Certain stimuli, including proinflammatory cytokines, phorbol esters, LPS, and a host of other diverse stimuli, are known to induce NF-κB activity (31). In this study, we demonstrated that Lf also regulates p65 phosphorylation at Ser536, which is located on the TA1 trans activation domain (7). It has been suggested that TNF-α stimuli, the Tax protein, or activation of the IKK complex may result in the phosphorylation of p65 at Ser536 (7, 32). Using a yeast two-hybrid assay system, we observed that the trans activation potential of NF-κB translocated to the nucleus can be ensured by the additional modification of NF-κB via p65 phosphorylation, as well as by the status of the chromatin structure. The advantage of this assay was that GAL4-p65 (1–551) is exclusively nuclear, and can be regulated independently of IκB. The effects of Lf on the association of p65 and histone acetylases such as CBP bolster the notion that the phosphorylation status of p65 determines whether it interacts with CBP or HDAC1 (30). The p65 phosphorylation enhances its trans activation potential via the augmentation of the interaction of p65 with coactivators including CBP and p300. In contrast, p65 trans activation potential has been shown to be regulated via reversible acetylation (29). Coexpression of HDAC1 abrogated Lf-mediated p65 trans activation activity, consistent with a previous report showing impaired NF-κB-dependent gene expression (10). Moreover, the treatment of cells transfected with Lf together with the HDAC inhibitor TSA resulted in the enhancement of Lf-induced p65 trans activation activity, thereby indicating a close association of p65 acetylation with trans activation potential. Indeed, p65 deacetylation in the nucleus occurs via specific interactions with HDACs, a process that promotes newly synthesized IκBα-mediated p65 nuclear export (33).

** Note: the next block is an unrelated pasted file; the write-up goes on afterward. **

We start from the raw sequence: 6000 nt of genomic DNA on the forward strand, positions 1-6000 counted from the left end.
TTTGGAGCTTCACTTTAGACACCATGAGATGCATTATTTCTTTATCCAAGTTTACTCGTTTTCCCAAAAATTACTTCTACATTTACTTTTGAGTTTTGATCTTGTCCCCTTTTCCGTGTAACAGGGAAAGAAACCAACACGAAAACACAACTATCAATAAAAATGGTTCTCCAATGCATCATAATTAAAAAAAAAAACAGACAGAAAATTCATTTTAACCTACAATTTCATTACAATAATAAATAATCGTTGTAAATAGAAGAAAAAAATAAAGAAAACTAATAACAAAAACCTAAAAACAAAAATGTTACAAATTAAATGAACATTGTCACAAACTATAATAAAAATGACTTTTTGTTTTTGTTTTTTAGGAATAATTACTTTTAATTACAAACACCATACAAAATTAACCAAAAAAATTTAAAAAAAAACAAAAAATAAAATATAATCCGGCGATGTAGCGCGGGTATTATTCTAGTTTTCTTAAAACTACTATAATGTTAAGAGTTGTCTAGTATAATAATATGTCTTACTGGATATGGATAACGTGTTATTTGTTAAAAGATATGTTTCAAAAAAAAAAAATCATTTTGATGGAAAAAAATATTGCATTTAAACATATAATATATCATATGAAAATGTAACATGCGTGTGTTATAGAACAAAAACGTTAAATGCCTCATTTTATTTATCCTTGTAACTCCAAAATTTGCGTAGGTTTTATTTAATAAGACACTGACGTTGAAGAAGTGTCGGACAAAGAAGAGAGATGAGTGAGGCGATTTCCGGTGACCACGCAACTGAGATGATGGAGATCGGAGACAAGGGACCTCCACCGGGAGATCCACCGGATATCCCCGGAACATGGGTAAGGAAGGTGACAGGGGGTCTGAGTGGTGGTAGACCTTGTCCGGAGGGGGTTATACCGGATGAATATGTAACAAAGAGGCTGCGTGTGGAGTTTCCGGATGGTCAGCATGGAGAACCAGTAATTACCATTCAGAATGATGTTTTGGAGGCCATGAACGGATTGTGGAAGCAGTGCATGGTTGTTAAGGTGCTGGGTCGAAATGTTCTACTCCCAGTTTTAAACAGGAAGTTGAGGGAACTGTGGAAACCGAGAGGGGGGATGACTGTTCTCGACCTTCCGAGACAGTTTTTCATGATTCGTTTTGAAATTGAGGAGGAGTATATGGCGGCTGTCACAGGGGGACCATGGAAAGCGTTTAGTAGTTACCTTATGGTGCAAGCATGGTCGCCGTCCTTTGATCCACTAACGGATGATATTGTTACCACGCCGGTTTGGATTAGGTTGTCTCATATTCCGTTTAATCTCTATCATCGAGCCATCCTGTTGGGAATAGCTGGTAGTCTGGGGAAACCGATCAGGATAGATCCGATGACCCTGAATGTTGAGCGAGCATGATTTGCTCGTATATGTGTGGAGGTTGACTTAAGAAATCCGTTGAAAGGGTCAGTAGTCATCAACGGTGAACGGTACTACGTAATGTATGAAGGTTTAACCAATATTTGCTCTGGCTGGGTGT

Lf-induced p65 phosphorylation appears to occur primarily via intracellular IKK signaling pathways. IKKα and IKKβ are both potential effectors, functioning as upstream kinases that phosphorylate p65. IKKα and IKKβ have been shown to phosphorylate p65 at Ser536 in lymphotoxin-β-activated cells and stimulated T cells, respectively (34, 35). However, the signaling pathways upstream of IKK remain to be thoroughly elucidated. Recently, PI3K/Akt1-induced p65 phosphorylation was reported to be a prerequisite for the maximal transcriptional activity of NF-κB (9). Using a kinase-dead Akt1 dominant mutant, we have observed that the blockage of Akt1 activity substantially abrogated Lf-stimulated p65 phosphorylation and trans activation (data not shown). It appears that PI3K/Akt may mediate Lf signaling to p65 phosphorylation by triggering downstream signaling components, consequently relaying signals to the MAP3Ks (S. Y. Choi, manuscript in preparation). Despite the fact that genetic studies have demonstrated that IKKβ, but not IKKα, phosphorylates IκB proteins, IKKα-null MEF cells are also defective with regard to NF-κB activation (36). Among several of MAP3K family members, NIK and MEKK1 were initially proposed to preferentially activate IKKα and IKKβ, respectively, but appear to be inessential for TNF- and IL-1-mediated NF-κB activation. However, NIK has been reported to be an essential component for other stimuli, including lymphotoxin-β treatment (37). In this study, we have demonstrated that MEKK1 does not contribute largely to Lf signaling to p65 phosphorylation. Our findings were consistent with previous results, which indicated that MEKK1 (K432M) blocks NF-κB binding, but not IKK activity (21). We also showed that NIK is required for Lf-induced p65 phosphorylation. The expression of the dominant-negative mutants of IKKα or NIK proved to be particularly potent. However, we have no direct evidence as yet for the involvement of IKKα in NIK-mediated activation. These results may be considered to bolster the notion that both IKKα and IKKβ are intimately involved in Lf-induced p65 phosphorylation, thereby eventually inducing NF-κB trans activation activity.